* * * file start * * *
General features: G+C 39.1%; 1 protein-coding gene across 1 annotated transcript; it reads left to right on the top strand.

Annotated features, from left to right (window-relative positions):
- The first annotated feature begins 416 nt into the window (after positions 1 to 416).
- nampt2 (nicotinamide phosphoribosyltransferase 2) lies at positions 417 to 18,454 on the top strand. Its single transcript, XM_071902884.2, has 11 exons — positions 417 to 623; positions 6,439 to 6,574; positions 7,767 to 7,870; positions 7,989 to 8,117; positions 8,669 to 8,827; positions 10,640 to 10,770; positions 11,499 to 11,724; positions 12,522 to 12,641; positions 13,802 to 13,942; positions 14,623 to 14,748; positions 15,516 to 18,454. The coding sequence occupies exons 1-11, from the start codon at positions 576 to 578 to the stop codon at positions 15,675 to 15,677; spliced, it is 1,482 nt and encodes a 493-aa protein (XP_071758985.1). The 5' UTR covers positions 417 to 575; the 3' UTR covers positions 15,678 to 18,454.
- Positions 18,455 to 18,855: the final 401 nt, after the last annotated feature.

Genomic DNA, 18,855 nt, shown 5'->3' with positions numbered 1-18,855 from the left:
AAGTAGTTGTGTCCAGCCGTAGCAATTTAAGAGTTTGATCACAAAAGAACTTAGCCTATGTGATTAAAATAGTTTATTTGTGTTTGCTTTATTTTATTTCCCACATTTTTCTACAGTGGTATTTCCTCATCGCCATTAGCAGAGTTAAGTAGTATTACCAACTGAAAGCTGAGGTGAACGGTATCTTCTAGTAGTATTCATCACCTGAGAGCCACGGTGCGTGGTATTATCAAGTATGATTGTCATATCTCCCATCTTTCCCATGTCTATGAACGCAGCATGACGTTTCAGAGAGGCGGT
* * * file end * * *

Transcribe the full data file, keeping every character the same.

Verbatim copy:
General features: G+C 39.1%; 1 protein-coding gene across 1 annotated transcript; it reads left to right on the top strand.

Annotated features, from left to right (window-relative positions):
- The first annotated feature begins 416 nt into the window (after positions 1 to 416).
- nampt2 (nicotinamide phosphoribosyltransferase 2) lies at positions 417 to 18,454 on the top strand. Its single transcript, XM_071902884.2, has 11 exons — positions 417 to 623; positions 6,439 to 6,574; positions 7,767 to 7,870; positions 7,989 to 8,117; positions 8,669 to 8,827; positions 10,640 to 10,770; positions 11,499 to 11,724; positions 12,522 to 12,641; positions 13,802 to 13,942; positions 14,623 to 14,748; positions 15,516 to 18,454. The coding sequence occupies exons 1-11, from the start codon at positions 576 to 578 to the stop codon at positions 15,675 to 15,677; spliced, it is 1,482 nt and encodes a 493-aa protein (XP_071758985.1). The 5' UTR covers positions 417 to 575; the 3' UTR covers positions 15,678 to 18,454.
- Positions 18,455 to 18,855: the final 401 nt, after the last annotated feature.

Genomic DNA, 18,855 nt, shown 5'->3' with positions numbered 1-18,855 from the left:
AAGTAGTTGTGTCCAGCCGTAGCAATTTAAGAGTTTGATCACAAAAGAACTTAGCCTATGTGATTAAAATAGTTTATTTGTGTTTGCTTTATTTTATTTCCCACATTTTTCTACAGTGGTATTTCCTCATCGCCATTAGCAGAGTTAAGTAGTATTACCAACTGAAAGCTGAGGTGAACGGTATCTTCTAGTAGTATTCATCACCTGAGAGCCACGGTGCGTGGTATTATCAAGTATGATTGTCATATCTCCCATCTTTCCCATGTCTATGAACGCAGCATGACGTTTCAGAGAGGCGGT